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Warwick Castle

Also known as, or recorded in historical documents as;
Mota de Warewich

In the civil parish of Warwick.
In the historic county of Warwickshire.
Modern Authority of Warwickshire.
1974 county of Warwickshire.
Medieval County of Warwickshire.

OS Map Grid Reference: SP283646
Latitude 52.27948° Longitude -1.58544°

Warwick Castle has been described as a certain Timber Castle, and also as a certain Masonry Castle, and also as a certain Palace, and also as a probable Artillery Fort.

There are major building remains.

This site is a scheduled monument protected by law.
This is a Grade 1 listed building protected by law*.


A Medieval motte and bailey castle built in 1068 extended and rebuilt during the 13th and 14th century with 15th century additions. Alterations to the Bear and Clarence towers in the reign of Richard III to carry artillery. King James I granted the ruinous castle to Sir Fulke Greville in 1604 who converted it into a country house. It was rebuilt in 1863-66 and 1872. Boundary wall of late 18th century date. The castle was sold to Madame Tussaud's in 1978. (PastScape)

A castle at Warwick was begun by William I in 1068 as part of a plan to safeguard the Midlands. This castle was of the motte and bailey type and stands on a sandstone bluff overlooking a bend in the Avon where the river has cut away the rock to form a cliff. Except on this side the walls which surround the bailey are protected by a moat. The area enclosed by the walls is about 128m from NE to SW and about 82m wide. The motte, on which a keep formerly stood, forms the SW end of the enclosure, but the most formidable defences, built in the 14th century, are at the NE end. Here a central gatehouse tower with a barbican outside is connected by high curtain walls to two great angle towers. To the N are remains of 15th century fortifications. The SE side of the former bailey is occupied by the domestic buildings, which are 14th century and later in date. The castle would originally have had a wooden palisade on the bailey and motte. Timber was replaced by stone, presumably from the 12th century onwards. The modern walls on the motte incorporate probable 13th century masonry. The domestic buildings were placed on the securest side of the bailey and included a church (PRN 1951). Various alterations and additions were carried out from the 14th century until modern times. (Warwickshire HER)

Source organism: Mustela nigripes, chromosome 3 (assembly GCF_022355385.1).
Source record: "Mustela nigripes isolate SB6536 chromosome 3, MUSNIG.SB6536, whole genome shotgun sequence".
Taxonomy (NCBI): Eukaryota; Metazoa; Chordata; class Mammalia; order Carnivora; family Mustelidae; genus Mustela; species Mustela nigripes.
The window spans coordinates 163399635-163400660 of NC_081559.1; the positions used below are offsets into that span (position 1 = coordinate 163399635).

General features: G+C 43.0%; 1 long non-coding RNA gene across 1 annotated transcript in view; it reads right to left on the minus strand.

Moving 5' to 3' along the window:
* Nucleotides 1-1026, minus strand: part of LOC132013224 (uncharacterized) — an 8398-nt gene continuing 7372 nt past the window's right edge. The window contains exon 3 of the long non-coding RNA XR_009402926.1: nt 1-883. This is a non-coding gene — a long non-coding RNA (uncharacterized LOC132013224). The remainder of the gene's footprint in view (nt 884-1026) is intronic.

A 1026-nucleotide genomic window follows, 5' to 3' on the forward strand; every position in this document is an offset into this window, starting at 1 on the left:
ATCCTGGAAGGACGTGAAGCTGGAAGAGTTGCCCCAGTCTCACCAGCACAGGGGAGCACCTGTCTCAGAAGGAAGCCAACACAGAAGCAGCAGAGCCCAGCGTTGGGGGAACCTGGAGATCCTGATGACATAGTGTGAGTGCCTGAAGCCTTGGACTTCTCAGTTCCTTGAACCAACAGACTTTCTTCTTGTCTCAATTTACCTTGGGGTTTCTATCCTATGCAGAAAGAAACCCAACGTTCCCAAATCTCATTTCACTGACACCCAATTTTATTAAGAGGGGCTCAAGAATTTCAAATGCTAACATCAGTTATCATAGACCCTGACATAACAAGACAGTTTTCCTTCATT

Early site, probably dating from pre-Norman times. Much mediaeval work remains. Good C18 and later additions. In 1871 a fire gutted the Great Hall and East Wing, these being restored by Anthony Salvin. This castle, (containing a fine collection of antiques and works of art) is considered of very great national interest. Main block with C14 walls and vaulted undercroft. Caesan's tower and Guy's tower, the Gatehouse and its Barbican also C14. The curtain walls may date from this period. Bear and Clarence towers C15, left incomplete 1485 and later given battlements; probably intended as a stronghold within the castle similar to that at Raglan. Late C17 internal features include exceptional plasterwork and wood carvings to the Cedar Room by Roger and William Hurlbut, completed 1678. Altered 1753-5 by Lancelot Brown, who rebuilt the porch and stairway to the Great Hall. Porch extended forward and additional rooms built beside it, 1763-9, by Timothy Lightoler. Watergate tower restored by A Salvin 1861-3. (Listed Building Report)

The famous 'oubilette' is actually a cess pit for some internal garderodes - a fact Warwick Castle are probably well aware of although this does not stop them from describing it as a oubilette.
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Sources of information, references and further reading
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This record last updated 26/07/2017 09:20:08

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